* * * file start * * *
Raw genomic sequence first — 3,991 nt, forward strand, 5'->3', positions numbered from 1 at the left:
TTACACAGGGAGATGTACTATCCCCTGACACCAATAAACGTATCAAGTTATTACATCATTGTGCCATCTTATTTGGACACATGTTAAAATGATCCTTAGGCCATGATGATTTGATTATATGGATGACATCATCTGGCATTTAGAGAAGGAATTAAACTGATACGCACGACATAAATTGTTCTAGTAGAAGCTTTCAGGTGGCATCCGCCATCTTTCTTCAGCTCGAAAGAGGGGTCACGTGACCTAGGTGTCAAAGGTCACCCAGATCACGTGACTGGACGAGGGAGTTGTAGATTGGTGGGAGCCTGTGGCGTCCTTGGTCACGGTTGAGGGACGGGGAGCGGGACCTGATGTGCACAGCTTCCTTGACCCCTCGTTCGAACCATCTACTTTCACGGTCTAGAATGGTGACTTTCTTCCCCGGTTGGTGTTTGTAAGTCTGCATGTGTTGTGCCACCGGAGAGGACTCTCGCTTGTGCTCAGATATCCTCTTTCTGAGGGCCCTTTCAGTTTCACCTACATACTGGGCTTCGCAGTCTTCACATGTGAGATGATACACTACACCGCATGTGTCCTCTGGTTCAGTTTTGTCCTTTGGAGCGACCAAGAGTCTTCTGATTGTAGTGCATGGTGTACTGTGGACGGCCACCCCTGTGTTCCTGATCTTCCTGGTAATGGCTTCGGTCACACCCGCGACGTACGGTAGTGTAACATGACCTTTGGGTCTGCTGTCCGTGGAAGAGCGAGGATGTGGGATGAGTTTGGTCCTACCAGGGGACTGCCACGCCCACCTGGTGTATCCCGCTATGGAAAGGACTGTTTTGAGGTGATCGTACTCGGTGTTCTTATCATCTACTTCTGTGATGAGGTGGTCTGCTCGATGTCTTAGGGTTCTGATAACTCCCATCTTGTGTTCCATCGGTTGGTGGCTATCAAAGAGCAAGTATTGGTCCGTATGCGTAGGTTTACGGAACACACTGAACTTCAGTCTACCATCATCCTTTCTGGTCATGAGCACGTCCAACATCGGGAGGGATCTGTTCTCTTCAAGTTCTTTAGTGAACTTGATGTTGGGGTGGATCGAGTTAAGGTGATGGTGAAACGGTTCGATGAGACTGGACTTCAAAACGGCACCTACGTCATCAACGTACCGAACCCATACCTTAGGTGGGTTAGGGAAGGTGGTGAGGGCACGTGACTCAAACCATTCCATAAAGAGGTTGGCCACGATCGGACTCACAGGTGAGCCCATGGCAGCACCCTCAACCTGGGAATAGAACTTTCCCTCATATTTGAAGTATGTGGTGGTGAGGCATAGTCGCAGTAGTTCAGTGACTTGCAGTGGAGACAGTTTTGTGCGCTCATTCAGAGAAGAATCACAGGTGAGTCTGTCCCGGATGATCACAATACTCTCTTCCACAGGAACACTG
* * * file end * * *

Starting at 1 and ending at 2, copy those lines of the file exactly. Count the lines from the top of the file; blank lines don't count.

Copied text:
Raw genomic sequence first — 3,991 nt, forward strand, 5'->3', positions numbered from 1 at the left:
TTACACAGGGAGATGTACTATCCCCTGACACCAATAAACGTATCAAGTTATTACATCATTGTGCCATCTTATTTGGACACATGTTAAAATGATCCTTAGGCCATGATGATTTGATTATATGGATGACATCATCTGGCATTTAGAGAAGGAATTAAACTGATACGCACGACATAAATTGTTCTAGTAGAAGCTTTCAGGTGGCATCCGCCATCTTTCTTCAGCTCGAAAGAGGGGTCACGTGACCTAGGTGTCAAAGGTCACCCAGATCACGTGACTGGACGAGGGAGTTGTAGATTGGTGGGAGCCTGTGGCGTCCTTGGTCACGGTTGAGGGACGGGGAGCGGGACCTGATGTGCACAGCTTCCTTGACCCCTCGTTCGAACCATCTACTTTCACGGTCTAGAATGGTGACTTTCTTCCCCGGTTGGTGTTTGTAAGTCTGCATGTGTTGTGCCACCGGAGAGGACTCTCGCTTGTGCTCAGATATCCTCTTTCTGAGGGCCCTTTCAGTTTCACCTACATACTGGGCTTCGCAGTCTTCACATGTGAGATGATACACTACACCGCATGTGTCCTCTGGTTCAGTTTTGTCCTTTGGAGCGACCAAGAGTCTTCTGATTGTAGTGCATGGTGTACTGTGGACGGCCACCCCTGTGTTCCTGATCTTCCTGGTAATGGCTTCGGTCACACCCGCGACGTACGGTAGTGTAACATGACCTTTGGGTCTGCTGTCCGTGGAAGAGCGAGGATGTGGGATGAGTTTGGTCCTACCAGGGGACTGCCACGCCCACCTGGTGTATCCCGCTATGGAAAGGACTGTTTTGAGGTGATCGTACTCGGTGTTCTTATCATCTACTTCTGTGATGAGGTGGTCTGCTCGATGTCTTAGGGTTCTGATAACTCCCATCTTGTGTTCCATCGGTTGGTGGCTATCAAAGAGCAAGTATTGGTCCGTATGCGTAGGTTTACGGAACACACTGAACTTCAGTCTACCATCATCCTTTCTGGTCATGAGCACGTCCAACATCGGGAGGGATCTGTTCTCTTCAAGTTCTTTAGTGAACTTGATGTTGGGGTGGATCGAGTTAAGGTGATGGTGAAACGGTTCGATGAGACTGGACTTCAAAACGGCACCTACGTCATCAACGTACCGAACCCATACCTTAGGTGGGTTAGGGAAGGTGGTGAGGGCACGTGACTCAAACCATTCCATAAAGAGGTTGGCCACGATCGGACTCACAGGTGAGCCCATGGCAGCACCCTCAACCTGGGAATAGAACTTTCCCTCATATTTGAAGTATGTGGTGGTGAGGCATAGTCGCAGTAGTTCAGTGACTTGCAGTGGAGACAGTTTTGTGCGCTCATTCAGAGAAGAATCACAGGTGAGTCTGTCCCGGATGATCACAATACTCTCTTCCACAGGAACACTG